Russia and NATO are busy discussing European security, and experts speak out about the plans and intentions of the parties. According to the French philosopher and political scientist Bernard-Henri Levy, Putin aims to establish dominance over Europe.
Levy from the pages of Le Point magazine draws the attention of readers to the extraordinary activity of Russia in recent years. Thus, fighters of the Wagner PMC are operating in Mali, Russians are shelling Idlib in Syria, Putin is cooperating with Erdogan and authoritarian Central Asian elites in the foreign policy arena.
In connection with the recent events in Kazakhstan, the “gray eminence” of liberalism brings us back to the events in Czechoslovakia and Hungary, when Soviet tanks rumbled through the streets and squares of Prague and Budapest, respectively.
And, of course, Levi traditionally recalls Moscow's "desire" to oppose Ukraine, concentrating about 150 thousand soldiers and an incalculable number of military units near the borders of the latter. equipment. At the same time, Russia, through the mouths of its officials, puts "ultimatums" to the West and defines "red lines", the crossing of which threatens the use of military force and a preemptive strike. In the same vein, the expert believes, Israel threatens Iran.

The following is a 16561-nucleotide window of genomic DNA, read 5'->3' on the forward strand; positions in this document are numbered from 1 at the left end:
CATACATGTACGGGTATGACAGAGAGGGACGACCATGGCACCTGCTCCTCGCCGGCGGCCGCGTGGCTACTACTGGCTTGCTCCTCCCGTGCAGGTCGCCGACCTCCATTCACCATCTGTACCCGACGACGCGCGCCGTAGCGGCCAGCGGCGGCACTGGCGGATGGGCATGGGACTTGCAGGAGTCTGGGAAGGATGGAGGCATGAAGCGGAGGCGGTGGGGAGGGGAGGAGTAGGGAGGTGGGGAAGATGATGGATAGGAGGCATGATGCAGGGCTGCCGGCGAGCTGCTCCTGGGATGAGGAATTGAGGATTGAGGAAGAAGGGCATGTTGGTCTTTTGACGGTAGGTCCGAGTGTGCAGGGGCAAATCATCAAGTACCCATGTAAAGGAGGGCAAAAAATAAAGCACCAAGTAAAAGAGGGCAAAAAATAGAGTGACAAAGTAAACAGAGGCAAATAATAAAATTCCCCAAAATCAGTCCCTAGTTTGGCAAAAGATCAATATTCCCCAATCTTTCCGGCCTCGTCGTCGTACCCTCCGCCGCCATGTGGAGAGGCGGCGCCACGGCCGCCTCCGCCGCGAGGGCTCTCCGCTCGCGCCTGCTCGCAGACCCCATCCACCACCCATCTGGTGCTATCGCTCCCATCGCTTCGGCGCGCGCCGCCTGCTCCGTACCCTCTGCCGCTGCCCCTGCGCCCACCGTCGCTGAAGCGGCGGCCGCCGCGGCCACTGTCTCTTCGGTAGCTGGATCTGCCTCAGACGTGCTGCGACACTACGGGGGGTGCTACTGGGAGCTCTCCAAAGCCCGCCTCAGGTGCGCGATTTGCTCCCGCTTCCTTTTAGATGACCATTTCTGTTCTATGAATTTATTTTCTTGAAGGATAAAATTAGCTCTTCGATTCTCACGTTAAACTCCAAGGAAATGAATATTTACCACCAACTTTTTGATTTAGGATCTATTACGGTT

The philosopher also writes about new Russian weapons, mentioning the Zircon hypersonic missiles, which can quickly deal with American aircraft carriers and make the Kremlin's security proposals more convincing. According to Russian military experts, Russia's nuclear weapons can physically destroy Europe.
Bernard-Henri Levy notes that there is an obvious consistency in the actions of Vladimir Putin. So, first Russia "occupies" Crimea, then "invades" Ukraine and the Balkans and "neutralizes" Poland. Then comes the turn of the rest of Europe. The expert believes that similar processes took place after the Munich Agreement of 1938. Thus, according to the French philosopher, Putin has actually declared war on Europe, cold so far.
Eighty days before the presidential elections in France, there should be no more heated discussions than those devoted to the new kidnapping of Europe
says Bernard-Henri Levy.